A nighttime fire in a Thailand primary school dormitory killed 18 girls — some as young as 5 years old — after students woken up by a dorm-mate believed she was joking and went back to sleep, officials said.
Survivors were forced to rappel down from a second-floor window using bed sheets tied together to escape the flames that broke out in the northern Thailand dorm, which housed 38 girls, the Associated Press reported.
The victims were between 5 and 12 years old, including two girls whose bodies were so badly burned they were unidentifiable, authorities said. Five girls were injured, including two in serious condition, according to the AP.
It took firefighters three hours to put out the fire, which was believed to have started in the two-story wooden dorm’s lower level, which was used for activities.
The cause of the fire was not immediately known, but investigators are looking at the possibility of faulty lighting on the floor below, Reuters reported.
Students who were not asleep when the fire broke out were able to raise the alarm, but some students thought the warning was a prank and went back to bed, authorities and students said.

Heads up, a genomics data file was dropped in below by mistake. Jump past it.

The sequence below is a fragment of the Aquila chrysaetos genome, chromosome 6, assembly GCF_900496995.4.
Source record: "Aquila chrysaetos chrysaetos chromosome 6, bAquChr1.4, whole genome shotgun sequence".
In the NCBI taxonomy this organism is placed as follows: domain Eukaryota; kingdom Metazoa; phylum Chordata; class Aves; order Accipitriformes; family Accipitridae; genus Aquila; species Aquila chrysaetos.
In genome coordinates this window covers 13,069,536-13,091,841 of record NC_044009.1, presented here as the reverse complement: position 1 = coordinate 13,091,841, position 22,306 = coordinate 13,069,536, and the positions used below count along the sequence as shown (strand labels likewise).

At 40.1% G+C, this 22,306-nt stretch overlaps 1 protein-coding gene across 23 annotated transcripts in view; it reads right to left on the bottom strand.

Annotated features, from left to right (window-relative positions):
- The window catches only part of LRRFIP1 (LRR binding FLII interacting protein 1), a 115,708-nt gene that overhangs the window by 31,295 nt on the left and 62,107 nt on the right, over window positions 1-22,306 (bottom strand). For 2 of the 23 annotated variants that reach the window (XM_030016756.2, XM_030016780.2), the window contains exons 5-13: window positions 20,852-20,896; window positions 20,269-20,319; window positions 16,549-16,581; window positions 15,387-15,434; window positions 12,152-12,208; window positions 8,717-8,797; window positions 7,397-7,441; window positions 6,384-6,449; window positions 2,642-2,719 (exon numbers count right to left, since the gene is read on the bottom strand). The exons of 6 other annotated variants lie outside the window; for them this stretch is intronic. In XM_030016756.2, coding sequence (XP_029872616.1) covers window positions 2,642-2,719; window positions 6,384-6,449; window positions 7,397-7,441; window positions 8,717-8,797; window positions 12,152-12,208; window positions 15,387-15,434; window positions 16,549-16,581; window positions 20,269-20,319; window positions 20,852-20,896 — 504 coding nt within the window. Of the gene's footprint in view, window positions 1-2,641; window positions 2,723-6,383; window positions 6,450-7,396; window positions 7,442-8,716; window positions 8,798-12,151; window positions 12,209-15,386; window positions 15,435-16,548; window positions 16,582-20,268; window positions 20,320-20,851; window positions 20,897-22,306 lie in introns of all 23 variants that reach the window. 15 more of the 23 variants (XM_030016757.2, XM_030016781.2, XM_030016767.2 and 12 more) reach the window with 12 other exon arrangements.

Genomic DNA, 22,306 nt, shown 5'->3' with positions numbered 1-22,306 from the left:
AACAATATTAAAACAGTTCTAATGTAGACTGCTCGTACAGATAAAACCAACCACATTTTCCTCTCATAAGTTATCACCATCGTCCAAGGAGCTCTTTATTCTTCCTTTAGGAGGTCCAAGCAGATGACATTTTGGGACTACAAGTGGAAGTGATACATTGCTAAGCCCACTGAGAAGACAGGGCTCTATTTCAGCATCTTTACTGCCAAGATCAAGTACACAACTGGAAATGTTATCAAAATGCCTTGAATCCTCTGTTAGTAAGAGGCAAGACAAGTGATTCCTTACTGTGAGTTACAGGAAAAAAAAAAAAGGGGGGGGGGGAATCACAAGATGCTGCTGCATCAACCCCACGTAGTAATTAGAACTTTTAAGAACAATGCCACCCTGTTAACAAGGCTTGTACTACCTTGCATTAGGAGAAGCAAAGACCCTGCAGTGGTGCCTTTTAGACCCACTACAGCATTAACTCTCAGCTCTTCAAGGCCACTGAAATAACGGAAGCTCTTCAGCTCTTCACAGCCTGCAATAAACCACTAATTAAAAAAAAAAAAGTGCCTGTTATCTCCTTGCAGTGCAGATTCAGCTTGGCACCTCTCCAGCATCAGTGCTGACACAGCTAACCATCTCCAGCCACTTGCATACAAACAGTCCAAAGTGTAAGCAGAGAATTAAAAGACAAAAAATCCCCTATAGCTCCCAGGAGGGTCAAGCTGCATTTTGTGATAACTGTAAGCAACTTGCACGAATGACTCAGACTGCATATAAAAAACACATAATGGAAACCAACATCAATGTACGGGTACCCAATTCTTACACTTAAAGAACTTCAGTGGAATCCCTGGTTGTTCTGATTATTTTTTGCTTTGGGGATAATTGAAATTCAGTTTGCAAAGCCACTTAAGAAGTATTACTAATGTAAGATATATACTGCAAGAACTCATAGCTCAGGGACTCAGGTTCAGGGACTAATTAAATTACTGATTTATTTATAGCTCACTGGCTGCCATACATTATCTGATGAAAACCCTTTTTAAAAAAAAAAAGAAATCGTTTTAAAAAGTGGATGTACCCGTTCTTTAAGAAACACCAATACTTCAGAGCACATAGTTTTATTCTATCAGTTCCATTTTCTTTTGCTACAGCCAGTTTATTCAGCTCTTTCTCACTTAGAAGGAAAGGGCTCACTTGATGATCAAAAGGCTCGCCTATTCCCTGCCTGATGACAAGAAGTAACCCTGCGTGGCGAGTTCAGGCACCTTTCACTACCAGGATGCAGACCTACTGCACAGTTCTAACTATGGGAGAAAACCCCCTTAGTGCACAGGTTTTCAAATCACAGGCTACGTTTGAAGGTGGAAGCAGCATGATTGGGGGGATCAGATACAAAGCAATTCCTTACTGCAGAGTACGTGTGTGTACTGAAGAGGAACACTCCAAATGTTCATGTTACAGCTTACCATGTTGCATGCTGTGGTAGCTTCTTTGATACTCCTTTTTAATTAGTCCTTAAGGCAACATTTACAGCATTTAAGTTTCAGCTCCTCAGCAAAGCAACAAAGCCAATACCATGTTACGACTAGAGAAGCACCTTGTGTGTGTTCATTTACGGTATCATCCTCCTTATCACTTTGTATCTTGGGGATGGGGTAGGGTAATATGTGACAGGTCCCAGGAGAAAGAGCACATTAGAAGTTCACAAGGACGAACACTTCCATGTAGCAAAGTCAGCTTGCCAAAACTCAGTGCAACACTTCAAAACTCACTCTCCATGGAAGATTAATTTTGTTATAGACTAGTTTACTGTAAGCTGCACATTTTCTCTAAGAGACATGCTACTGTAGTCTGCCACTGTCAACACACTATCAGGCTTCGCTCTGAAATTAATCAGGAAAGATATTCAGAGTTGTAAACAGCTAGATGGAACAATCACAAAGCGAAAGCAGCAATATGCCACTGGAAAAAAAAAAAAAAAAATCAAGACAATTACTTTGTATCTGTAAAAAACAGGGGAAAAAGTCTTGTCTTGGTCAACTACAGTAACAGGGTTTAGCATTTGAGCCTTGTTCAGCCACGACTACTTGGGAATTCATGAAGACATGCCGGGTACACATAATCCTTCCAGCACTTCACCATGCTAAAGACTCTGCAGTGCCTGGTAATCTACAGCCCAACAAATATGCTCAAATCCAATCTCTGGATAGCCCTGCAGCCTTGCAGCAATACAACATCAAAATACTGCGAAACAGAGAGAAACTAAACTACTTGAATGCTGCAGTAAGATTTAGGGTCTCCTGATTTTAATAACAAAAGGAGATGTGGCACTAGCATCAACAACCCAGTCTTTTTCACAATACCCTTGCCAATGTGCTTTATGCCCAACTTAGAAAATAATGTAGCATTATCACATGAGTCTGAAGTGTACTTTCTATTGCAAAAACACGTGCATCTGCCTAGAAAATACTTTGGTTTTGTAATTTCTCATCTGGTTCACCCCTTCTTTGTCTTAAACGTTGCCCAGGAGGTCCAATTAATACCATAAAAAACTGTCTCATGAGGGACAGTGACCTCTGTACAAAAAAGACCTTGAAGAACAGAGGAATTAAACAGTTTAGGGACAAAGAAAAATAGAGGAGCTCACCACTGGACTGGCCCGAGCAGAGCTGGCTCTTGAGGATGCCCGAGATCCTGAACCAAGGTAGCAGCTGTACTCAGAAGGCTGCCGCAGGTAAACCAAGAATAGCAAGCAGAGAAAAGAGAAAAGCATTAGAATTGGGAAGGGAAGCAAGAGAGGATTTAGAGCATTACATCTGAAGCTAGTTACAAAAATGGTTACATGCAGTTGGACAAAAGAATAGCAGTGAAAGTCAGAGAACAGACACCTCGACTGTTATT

An 11-year-old student told reporters she was on her way to the bathroom when she saw the fire downstairs. She ran back to warn her friends, but some of the girls didn’t believe her and closed the door on her to go back to sleep, she said.
Survivors said they used lessons they learned from their Girl Scout troop to construct a makeshift rope to escape the building. A teacher who sleeps in the dorm helped the girls with the rope and was climbing down herself when it snapped, a student said.
“The rope tore and she hurt her leg and waist,” the fifth-grade student said.
The dorm is attached to the Pithakkaiat Witthaya School, a Christian school that many poor hill-tribe families send their children to, according to reports.
About 400 day students and boarders attend the school, which is located in the northern province of Chiang Rai, about 500 miles north of Bangkok.
The fire broke out in one of the two dorms on the 20-acre school grounds. The other dorm, which is nearby and for boys, was untouched, authorities said.
“I am at a loss for words," school head Pim Wasana told Reuters. "I don't know what I should do, but the only thing on my mind now is to try to find a way to ease the parents' suffering."